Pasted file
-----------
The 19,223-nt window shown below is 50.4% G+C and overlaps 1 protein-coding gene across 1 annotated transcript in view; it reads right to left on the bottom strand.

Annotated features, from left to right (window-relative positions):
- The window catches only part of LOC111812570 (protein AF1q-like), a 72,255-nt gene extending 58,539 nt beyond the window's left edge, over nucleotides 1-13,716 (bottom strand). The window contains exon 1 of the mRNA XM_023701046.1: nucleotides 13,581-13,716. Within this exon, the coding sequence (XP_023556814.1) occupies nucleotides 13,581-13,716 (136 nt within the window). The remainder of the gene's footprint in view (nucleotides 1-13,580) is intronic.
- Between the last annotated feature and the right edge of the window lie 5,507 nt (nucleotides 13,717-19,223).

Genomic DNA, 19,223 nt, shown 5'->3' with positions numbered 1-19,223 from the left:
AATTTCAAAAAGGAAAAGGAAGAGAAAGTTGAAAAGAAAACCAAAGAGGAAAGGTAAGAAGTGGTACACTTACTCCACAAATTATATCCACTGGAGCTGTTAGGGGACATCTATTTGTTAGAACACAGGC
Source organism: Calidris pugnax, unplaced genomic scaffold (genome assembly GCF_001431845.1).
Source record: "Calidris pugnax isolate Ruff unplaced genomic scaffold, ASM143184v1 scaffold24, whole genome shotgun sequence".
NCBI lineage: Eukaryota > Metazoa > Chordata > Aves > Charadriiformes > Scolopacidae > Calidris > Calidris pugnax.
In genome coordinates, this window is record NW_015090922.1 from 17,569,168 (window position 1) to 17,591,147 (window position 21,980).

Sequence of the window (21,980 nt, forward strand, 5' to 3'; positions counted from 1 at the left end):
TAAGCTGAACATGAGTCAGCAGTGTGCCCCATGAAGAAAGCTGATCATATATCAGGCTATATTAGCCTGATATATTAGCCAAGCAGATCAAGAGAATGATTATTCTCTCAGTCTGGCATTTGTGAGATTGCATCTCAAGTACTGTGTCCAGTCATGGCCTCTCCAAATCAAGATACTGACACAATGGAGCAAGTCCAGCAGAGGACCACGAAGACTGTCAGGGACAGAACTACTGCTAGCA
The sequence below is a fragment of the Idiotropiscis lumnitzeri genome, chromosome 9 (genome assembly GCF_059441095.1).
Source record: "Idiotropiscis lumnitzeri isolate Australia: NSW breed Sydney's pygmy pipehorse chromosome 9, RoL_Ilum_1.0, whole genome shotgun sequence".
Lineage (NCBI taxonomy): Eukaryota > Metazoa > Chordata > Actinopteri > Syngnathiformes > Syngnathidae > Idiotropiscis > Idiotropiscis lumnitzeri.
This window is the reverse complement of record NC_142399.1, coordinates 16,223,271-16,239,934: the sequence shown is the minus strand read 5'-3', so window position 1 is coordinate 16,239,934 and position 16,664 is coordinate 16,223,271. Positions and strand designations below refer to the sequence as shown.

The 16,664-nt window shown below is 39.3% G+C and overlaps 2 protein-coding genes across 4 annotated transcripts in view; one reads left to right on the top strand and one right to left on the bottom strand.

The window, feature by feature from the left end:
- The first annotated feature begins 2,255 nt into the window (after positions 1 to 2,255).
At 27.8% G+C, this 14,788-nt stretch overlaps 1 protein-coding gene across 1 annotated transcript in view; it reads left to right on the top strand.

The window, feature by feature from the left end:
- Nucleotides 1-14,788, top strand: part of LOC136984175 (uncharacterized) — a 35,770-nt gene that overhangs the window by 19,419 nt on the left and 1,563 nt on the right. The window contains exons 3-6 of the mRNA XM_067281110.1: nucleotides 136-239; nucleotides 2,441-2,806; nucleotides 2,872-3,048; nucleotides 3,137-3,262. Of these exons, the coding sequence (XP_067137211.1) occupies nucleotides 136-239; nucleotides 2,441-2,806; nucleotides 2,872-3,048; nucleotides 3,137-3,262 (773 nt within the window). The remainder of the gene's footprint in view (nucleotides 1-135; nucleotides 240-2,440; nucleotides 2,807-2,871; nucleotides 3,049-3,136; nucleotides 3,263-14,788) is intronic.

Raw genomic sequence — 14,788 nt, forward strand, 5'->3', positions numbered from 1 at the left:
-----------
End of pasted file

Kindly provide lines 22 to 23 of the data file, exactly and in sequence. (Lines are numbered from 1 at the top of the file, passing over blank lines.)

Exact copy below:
- Nucleotides 1-14,788, top strand: part of LOC136984175 (uncharacterized) — a 35,770-nt gene that overhangs the window by 19,419 nt on the left and 1,563 nt on the right. The window contains exons 3-6 of the mRNA XM_067281110.1: nucleotides 136-239; nucleotides 2,441-2,806; nucleotides 2,872-3,048; nucleotides 3,137-3,262. Of these exons, the coding sequence (XP_067137211.1) occupies nucleotides 136-239; nucleotides 2,441-2,806; nucleotides 2,872-3,048; nucleotides 3,137-3,262 (773 nt within the window). The remainder of the gene's footprint in view (nucleotides 1-135; nucleotides 240-2,440; nucleotides 2,807-2,871; nucleotides 3,049-3,136; nucleotides 3,263-14,788) is intronic.

Raw genomic sequence — 14,788 nt, forward strand, 5'->3', positions numbered from 1 at the left: